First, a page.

The Federal Reserve Should Still Start Tapering
(Bloomberg Opinion) -- At the Federal Reserve’s next policy meeting, on Sept. 21–22, officials will resume their debate about when and how to taper their Covid-related bond-buying program. Signs of a slowing economy thanks to the resurgent pandemic have complicated matters — especially when it comes to explaining the policy to investors — but the basic calculation hasn’t changed. Neither the recent setbacks nor Tuesday’s more-moderate-than-expected inflation figures should deflect the Fed from beginning to taper promptly and from planning to end the program by the spring.
The Fed has said it wants to see “substantial” progress on jobs and inflation before dialing back its $120 billion a month of bond purchases. Its medium-term goal for inflation is to slightly exceed (by an unspecified amount and for an unspecified period) the central bank’s long-term 2% target. The benchmark for jobs is “maximum employment.” At its last policy meeting, Fed Chairman Jerome Powell said that inflation, now running at 3.6% according to the central bank’s preferred measure, had ticked that box. Jobs, however, still had a way to go. Then came the employment figures for August — an increase of only 235,000, against an expected 733,000, making an early announcement on tapering harder to justify.
Powell and his colleagues need to keep several points in mind. It’s right to be guided by data, but a strategy for adjusting bond purchases gradually over a period of many months should be driven by trends and not by a single month’s figures. On that basis, regardless of the August jobs report, the labor market has seen very substantial progress toward full employment. Granted, the unemployment rate is still a bit higher than before the pandemic, and labor-force participation lower (perhaps because early retirement has taken some workers out of the labor force for good). But other measures, such as job openings, suggest a market for labor that is already unusually tight.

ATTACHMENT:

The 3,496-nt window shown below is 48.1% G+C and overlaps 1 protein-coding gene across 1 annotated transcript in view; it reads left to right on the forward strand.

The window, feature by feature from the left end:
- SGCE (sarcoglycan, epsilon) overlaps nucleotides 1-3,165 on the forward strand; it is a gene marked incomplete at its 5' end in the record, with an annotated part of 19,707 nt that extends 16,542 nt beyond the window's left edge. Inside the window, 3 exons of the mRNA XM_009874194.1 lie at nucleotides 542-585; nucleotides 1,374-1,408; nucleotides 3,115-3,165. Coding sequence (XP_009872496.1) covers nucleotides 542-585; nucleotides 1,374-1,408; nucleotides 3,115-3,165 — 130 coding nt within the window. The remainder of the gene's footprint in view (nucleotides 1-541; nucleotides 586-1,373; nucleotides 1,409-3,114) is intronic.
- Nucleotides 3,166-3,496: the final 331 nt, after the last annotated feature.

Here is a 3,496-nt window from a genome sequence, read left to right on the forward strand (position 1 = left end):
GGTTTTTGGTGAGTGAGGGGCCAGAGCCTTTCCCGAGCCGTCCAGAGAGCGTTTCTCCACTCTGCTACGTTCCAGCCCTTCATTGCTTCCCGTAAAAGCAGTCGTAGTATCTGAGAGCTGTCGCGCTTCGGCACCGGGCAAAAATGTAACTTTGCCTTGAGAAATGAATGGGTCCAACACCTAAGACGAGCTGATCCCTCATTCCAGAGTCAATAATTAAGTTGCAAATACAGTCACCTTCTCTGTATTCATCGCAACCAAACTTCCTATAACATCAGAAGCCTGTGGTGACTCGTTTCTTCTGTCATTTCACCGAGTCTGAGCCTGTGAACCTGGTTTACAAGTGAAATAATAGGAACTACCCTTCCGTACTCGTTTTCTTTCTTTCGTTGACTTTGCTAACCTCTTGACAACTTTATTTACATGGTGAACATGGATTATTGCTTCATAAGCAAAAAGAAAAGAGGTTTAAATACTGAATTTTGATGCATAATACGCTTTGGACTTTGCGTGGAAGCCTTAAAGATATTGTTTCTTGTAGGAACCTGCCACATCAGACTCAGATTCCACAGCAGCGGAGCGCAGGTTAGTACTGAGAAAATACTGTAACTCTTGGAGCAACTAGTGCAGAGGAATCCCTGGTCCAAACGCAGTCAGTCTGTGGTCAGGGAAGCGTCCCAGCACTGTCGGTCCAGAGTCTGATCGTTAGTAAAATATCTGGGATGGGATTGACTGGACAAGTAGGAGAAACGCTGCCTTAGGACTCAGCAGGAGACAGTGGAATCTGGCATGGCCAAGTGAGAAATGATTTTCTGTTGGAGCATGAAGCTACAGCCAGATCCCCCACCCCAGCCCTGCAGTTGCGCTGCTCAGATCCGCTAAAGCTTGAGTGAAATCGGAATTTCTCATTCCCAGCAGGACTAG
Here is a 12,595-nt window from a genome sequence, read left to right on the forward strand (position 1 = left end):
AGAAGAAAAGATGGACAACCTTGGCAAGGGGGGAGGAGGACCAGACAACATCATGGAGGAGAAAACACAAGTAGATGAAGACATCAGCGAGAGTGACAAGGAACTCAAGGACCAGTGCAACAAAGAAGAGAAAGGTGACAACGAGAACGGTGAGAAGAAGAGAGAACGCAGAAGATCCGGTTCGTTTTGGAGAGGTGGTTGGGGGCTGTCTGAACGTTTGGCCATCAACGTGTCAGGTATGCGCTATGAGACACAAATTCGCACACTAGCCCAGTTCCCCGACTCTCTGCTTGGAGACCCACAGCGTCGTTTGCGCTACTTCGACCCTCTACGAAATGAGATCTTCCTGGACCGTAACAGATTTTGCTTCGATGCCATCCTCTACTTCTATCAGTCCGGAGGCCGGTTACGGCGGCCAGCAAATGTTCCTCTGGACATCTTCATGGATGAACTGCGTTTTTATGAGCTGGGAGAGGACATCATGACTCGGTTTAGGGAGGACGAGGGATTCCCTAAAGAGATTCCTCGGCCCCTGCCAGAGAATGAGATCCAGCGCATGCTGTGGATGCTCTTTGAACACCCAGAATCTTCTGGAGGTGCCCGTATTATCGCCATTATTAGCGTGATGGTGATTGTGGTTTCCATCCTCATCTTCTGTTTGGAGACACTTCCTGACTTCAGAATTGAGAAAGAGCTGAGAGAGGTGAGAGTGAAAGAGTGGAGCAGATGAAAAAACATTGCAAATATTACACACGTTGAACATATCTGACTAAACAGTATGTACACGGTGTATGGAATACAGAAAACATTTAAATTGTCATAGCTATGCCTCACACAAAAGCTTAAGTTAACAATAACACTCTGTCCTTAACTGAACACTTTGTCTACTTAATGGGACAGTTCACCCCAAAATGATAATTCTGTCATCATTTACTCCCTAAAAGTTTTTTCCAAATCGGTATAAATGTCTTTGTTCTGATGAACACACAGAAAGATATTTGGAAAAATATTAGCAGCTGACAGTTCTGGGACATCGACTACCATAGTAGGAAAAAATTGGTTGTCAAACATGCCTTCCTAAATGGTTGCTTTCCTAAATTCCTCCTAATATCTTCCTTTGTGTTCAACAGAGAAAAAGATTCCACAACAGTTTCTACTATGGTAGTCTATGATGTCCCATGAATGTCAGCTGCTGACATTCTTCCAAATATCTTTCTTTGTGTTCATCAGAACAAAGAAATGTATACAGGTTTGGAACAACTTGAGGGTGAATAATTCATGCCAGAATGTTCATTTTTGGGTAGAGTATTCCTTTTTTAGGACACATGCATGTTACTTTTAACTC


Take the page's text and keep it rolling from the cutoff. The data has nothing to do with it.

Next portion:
The pandemic setback might well mean slower-than-expected growth this quarter and next, but supply-side bottlenecks are likely to be a bigger factor than shrinking demand. If so, the Fed’s maximally accommodative monetary policy isn’t the right remedy. It gambles with pushing inflation higher in the short term, and it will add to financial-market fragility by keeping asset prices dangerously elevated and spurring the appetite for risk.
The key point is that the Fed now has to contend with two dangers, not one. The first is that the economy might stall and need renewed demand-side support; the other is that elevated inflation will persist and prove difficult to reverse. Although consumer prices rose by a relatively modest 0.3% in August over the previous month, this second danger should not be underestimated. The idea that the Fed can afford to wait until excessive inflation is an established fact and then move to reduce it — gradually and painlessly — is wrong. At that point, cutting inflation might be much harder than optimists suppose.
Already it’s being argued that the right response to this dilemma would be to increase the inflation target — partly because that would be wise in any event, but also because bringing inflation back down to 2% would be unduly disruptive to financial markets and prohibitively expensive in forgone output and jobs. This is how higher inflation gets entrenched, and why dealing with it after neglecting the problem too long is so hard.
The Fed needs to give itself the option of moving to curb inflation promptly should the need arise. That, in turn, means bringing its bond-buying program to a close sooner rather than later, so that the way is clear to start raising interest rates if need be. Even without quantitative easing, the Fed’s zero-interest rate policy will still be extremely accommodative. The program served a vital purpose, but the Fed now needs to acknowledge that the balance of costs and benefits has changed.
Editorials are written by the Bloomberg Opinion editorial board.
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